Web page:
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Basic Introduction to PDF/E

The PDF/E (PDF/Engineering) format is a PDF subset whose purpose is to handle engineering and design documents. It is certified by the International Organization for Standardization as Standard ISO 24517-1:2008. The PDF/E format has widespread use in the creation and exchange of various engineering and technical documents. It is being developed and supported by AIIM (Association for Information and Image Management).

The PDF/E format was first announced on March 1, 2004. In 2005 its information was submitted to the International Organization for Standardization. Voting with respect to the format occurred in 2006. And in mid-2007 it was approved as a standard. In 2008 the standard was updated.

Why PDF/E?
PDF/E evolved from the need for an open, neutral exchange format for engineering and technical documentation. While multiple proprietary formats exist, they each have their own viewers, making it difficult to repurpose 3D and engineering data for downstream uses. The cost of distributing and storing paper contributes to the high cost of managing distribution and change throughout the project for product development teams as well as for extended supply chains.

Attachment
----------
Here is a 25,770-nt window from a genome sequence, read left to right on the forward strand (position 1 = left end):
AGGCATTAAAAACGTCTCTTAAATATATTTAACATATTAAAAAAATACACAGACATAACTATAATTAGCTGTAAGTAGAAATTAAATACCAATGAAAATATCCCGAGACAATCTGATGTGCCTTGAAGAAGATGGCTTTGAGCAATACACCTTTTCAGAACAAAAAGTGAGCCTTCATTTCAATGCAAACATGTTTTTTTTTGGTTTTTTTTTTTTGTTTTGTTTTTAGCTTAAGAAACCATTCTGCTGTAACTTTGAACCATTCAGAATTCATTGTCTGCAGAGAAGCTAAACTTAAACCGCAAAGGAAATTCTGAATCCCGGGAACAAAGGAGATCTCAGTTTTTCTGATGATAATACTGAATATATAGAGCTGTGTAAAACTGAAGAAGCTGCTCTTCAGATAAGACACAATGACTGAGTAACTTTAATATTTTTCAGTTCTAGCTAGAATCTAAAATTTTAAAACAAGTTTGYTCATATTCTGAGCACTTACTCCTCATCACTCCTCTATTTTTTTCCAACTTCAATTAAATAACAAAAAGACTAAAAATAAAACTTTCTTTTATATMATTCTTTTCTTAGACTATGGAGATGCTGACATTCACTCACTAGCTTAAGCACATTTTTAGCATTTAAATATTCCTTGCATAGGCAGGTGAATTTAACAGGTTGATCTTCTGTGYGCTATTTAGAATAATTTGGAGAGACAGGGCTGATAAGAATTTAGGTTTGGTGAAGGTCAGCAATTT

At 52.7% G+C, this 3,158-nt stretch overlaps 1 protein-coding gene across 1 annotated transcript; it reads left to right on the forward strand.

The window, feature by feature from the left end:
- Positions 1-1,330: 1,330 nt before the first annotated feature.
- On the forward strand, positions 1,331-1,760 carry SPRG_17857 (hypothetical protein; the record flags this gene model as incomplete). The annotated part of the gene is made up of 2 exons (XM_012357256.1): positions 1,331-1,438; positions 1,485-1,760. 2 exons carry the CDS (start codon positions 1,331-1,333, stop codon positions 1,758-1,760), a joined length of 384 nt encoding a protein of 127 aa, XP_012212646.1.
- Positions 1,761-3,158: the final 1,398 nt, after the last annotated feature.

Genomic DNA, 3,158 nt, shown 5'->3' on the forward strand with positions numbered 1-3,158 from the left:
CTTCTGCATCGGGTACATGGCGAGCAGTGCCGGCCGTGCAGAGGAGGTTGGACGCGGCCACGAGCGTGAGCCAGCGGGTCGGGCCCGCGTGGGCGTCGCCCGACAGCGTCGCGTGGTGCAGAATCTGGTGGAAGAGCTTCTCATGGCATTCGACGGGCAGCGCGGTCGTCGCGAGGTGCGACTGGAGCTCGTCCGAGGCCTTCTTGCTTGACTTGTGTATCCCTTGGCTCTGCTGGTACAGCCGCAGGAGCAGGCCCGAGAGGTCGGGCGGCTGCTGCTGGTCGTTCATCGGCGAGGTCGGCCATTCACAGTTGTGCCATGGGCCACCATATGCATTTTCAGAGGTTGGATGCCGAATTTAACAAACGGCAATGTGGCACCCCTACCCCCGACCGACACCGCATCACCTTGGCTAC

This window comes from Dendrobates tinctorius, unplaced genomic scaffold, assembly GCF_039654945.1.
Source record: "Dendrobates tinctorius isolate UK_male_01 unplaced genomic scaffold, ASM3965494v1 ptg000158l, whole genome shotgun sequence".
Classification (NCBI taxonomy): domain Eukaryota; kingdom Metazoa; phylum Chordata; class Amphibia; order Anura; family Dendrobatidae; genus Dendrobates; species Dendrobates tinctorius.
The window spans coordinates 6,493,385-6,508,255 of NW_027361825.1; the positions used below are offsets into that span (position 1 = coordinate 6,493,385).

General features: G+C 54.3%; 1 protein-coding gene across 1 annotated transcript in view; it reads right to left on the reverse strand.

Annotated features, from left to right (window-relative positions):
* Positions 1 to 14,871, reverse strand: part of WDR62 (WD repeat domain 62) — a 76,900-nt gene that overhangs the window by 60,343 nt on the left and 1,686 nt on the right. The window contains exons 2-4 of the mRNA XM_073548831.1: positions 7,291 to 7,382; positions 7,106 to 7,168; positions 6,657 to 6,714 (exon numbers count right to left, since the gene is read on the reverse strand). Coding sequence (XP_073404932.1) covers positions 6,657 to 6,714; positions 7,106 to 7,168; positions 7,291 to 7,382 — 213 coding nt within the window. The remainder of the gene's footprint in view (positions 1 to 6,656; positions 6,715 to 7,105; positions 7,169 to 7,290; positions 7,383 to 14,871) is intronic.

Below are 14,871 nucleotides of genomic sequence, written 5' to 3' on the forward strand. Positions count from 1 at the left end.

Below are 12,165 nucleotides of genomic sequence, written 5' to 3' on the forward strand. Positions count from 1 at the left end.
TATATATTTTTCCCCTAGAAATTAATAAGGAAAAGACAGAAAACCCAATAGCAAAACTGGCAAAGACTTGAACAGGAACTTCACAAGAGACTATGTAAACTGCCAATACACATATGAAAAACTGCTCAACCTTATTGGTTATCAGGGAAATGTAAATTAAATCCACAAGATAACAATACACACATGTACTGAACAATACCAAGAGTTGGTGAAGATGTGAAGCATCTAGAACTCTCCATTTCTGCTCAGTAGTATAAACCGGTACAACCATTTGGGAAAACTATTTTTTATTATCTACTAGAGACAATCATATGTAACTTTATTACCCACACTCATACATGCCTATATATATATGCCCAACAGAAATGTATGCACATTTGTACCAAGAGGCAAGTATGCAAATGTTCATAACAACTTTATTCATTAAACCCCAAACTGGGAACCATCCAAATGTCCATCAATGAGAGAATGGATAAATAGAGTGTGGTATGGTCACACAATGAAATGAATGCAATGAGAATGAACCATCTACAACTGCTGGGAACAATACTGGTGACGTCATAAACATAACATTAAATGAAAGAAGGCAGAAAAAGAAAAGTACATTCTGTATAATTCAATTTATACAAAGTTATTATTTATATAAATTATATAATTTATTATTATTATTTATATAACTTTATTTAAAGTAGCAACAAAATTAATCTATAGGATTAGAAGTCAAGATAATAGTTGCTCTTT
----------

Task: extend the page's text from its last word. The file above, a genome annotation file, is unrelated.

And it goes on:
Like PDF, PDF/E is a digital container which supports a wide variety of content and can be viewed and marked up using free and widely available Adobe ReaderĀ® software. PDF/E can help support the secure distribution of sensitive information and reduce the complexity and costs associated with distributing and storing paper. While PDF/E is an open standard developed and maintained by an ISO working group, it also leverages U3D, another open standard, for the representation of 3D content.

The PDF/E is based on PDF V1.6. However, it has been stripped of certain capabilities that are not used when creating engineering documents. Features specific to PDF/E include mandatory font embedding in the file being created, hardware-independent colors, and XMP for metadata. In addition, documents in this format may use JavaScript (associated with 3D), encryption, digital signatures, transparency, layers, etc. PDF/E documents may not contain links to external objects, dynamic (XFA-based) forms, or JavaScript that is not associated with 3D.